Whatever the short-term calculations, and without underestimating the difficulty to break the long-held US-European monopolies, it is about time some of the big emerging market economies – China, India, Brazil, Mexico, Korea, South Africa – showed that they are serious about adjusting the Bretton Woods institutions to the new realities of the global economy. Otherwise, they had better stop talking about it. In that respect, one has to give Mexico credit. It did not hesitate to make a bid for the IMF leadership last year. Also, as this year’s chair of the G20, Mexico is reiterating the demand for a clear and transparent process of nomination based on merit instead of the existing one, which eliminates any possible candidacy originating from the 6.2 billion people – out of a world population of seven billion – who don’t have the “privilege” of being American or European.
Of course, there is no ignoring the rivalries, frictions and contentious issues that exist between, say, India and China or Mexico and Brazil. However, the stakes in ensuring that existing international economic and financial institutions reflect the perspectives and interests of the emerging market economies better should be high enough strategically to help transcend – at least momentarily – specific bilateral rivalries and contentious issues. Contrary to what people thought a few years ago, the roles of the IMF and the World Bank are not going to diminish in the years ahead. The institutions are going to become even more important as, respectively, a major stabiliser of the international monetary and financial system and as a source of funding for emerging market economies facing huge financial needs for the do-or-die development of their human resources and physical infrastructure.
Let’s face it: whatever their increasing weight on the international scene, neither China nor India or Brazil or Mexico alone is currently in a position to challenge the US or European monopolies. It is only by creating a coalition that these countries would show enough determination. That would create enough pressure for Washington or the European capitals to understand that it is time to adjust.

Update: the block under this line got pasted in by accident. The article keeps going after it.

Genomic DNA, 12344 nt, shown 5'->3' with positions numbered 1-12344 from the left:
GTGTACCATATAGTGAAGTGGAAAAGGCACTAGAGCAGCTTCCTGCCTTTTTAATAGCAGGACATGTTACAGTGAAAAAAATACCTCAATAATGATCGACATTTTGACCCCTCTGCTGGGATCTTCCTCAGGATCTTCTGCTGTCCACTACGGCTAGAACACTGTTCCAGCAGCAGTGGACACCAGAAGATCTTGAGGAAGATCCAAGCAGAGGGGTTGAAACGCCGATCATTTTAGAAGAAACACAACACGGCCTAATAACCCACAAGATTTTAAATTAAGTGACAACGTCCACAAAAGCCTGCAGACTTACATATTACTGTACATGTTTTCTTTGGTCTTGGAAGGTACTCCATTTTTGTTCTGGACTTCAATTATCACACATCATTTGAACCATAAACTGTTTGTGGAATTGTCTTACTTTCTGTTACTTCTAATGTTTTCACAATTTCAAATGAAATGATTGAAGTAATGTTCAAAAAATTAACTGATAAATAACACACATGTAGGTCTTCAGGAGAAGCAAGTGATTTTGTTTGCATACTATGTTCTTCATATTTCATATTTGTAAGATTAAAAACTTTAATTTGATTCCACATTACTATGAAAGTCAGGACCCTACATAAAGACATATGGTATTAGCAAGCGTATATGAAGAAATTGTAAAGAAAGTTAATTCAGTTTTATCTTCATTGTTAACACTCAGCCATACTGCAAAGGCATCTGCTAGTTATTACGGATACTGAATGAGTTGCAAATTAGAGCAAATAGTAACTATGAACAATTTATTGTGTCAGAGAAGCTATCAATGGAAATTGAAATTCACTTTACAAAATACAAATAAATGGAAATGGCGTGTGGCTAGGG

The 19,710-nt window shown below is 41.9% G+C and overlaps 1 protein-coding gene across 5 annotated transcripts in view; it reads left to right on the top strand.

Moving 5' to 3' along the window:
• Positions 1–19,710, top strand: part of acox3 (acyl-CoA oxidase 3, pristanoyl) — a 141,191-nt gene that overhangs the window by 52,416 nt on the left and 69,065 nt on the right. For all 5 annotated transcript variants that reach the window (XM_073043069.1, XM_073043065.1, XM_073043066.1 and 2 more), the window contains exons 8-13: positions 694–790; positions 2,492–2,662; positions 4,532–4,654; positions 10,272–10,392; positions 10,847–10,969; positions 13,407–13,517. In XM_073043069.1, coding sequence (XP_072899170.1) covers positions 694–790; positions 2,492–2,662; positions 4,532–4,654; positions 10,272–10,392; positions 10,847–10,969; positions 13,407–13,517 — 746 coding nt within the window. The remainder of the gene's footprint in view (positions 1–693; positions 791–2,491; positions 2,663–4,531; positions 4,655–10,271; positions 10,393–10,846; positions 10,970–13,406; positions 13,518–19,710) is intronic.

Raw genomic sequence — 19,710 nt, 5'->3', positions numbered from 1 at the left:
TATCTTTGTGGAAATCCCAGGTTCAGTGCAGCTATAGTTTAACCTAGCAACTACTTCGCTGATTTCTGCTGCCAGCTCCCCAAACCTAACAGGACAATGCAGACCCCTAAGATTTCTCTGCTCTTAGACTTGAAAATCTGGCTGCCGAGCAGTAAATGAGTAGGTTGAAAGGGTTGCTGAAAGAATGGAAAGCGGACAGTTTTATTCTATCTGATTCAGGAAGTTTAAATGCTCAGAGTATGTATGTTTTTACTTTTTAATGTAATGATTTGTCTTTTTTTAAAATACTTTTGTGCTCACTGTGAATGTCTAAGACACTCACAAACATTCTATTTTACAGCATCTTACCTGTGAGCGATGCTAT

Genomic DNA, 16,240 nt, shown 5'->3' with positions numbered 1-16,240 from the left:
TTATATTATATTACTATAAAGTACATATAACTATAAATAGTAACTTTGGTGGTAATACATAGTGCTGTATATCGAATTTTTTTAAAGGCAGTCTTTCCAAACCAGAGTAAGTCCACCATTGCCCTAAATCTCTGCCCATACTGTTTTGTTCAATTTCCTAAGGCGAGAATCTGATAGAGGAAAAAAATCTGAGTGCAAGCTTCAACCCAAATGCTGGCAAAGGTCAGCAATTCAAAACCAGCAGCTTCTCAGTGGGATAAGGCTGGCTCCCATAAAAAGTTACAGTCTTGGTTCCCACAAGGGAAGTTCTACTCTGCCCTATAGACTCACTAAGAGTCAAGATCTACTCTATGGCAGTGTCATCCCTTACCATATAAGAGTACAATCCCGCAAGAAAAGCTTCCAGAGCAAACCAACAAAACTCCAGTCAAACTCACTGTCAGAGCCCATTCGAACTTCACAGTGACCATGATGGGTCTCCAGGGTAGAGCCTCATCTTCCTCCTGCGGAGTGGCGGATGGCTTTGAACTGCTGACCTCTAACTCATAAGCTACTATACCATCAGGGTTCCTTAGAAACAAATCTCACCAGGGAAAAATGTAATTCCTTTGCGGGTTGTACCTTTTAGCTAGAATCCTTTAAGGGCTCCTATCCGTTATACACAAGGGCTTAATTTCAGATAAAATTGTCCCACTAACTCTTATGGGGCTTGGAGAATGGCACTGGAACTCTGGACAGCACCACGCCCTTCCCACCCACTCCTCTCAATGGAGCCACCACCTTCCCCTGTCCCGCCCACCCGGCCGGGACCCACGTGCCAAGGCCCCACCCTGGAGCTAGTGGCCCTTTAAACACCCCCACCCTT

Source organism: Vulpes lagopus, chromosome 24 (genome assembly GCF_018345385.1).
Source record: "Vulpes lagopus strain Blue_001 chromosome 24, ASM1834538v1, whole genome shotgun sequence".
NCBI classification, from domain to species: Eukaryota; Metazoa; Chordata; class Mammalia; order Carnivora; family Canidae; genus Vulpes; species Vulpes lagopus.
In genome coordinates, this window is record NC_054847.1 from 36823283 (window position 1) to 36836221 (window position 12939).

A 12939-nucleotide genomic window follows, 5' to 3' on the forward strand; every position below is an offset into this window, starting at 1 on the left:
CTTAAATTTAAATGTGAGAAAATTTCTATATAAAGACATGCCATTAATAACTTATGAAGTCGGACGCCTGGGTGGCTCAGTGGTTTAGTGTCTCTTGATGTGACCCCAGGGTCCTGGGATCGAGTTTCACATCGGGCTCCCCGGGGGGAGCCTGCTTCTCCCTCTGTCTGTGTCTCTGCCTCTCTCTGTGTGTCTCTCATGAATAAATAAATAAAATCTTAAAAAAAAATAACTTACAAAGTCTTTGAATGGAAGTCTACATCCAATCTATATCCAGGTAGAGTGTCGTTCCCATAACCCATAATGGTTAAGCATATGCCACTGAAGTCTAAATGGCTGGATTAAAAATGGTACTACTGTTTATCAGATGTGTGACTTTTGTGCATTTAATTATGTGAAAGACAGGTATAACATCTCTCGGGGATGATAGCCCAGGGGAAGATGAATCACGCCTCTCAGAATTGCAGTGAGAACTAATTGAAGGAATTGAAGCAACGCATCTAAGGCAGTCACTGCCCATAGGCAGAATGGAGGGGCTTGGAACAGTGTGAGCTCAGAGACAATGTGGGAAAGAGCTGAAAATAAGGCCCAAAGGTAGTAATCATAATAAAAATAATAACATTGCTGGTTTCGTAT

Once again, making the necessary joint effort to break this US-EU monopoly is not any kind of ego massage or status-seeking exercise on the part of emerging market economies. It is a matter of protecting strategic economic and geopolitical interests in a global environment marked by rapid changes in economic, monetary and financial situations. That requires the existing international institutions and available tools to function in a way corresponding to the priorities and perspectives of the greatest possible number of countries.
This is directly linked to the question of whether the G20 – much publicised at the time of its creation as a new global governance structure that would reflect the emerging economic and geopolitical realities – will remain mostly a discussion club or will become an effective platform for tackling global challenges. Will governments in Delhi, Beijing, Brasilia, Seoul or Mexico City understand that the stakes are high enough to go beyond their differences or divergence on one issue or another, and achieve the kind of “coalition of the willing” that will ensure that their interests are really taken into account?
The author is president, Smadja & Smadja, a strategic advisory firm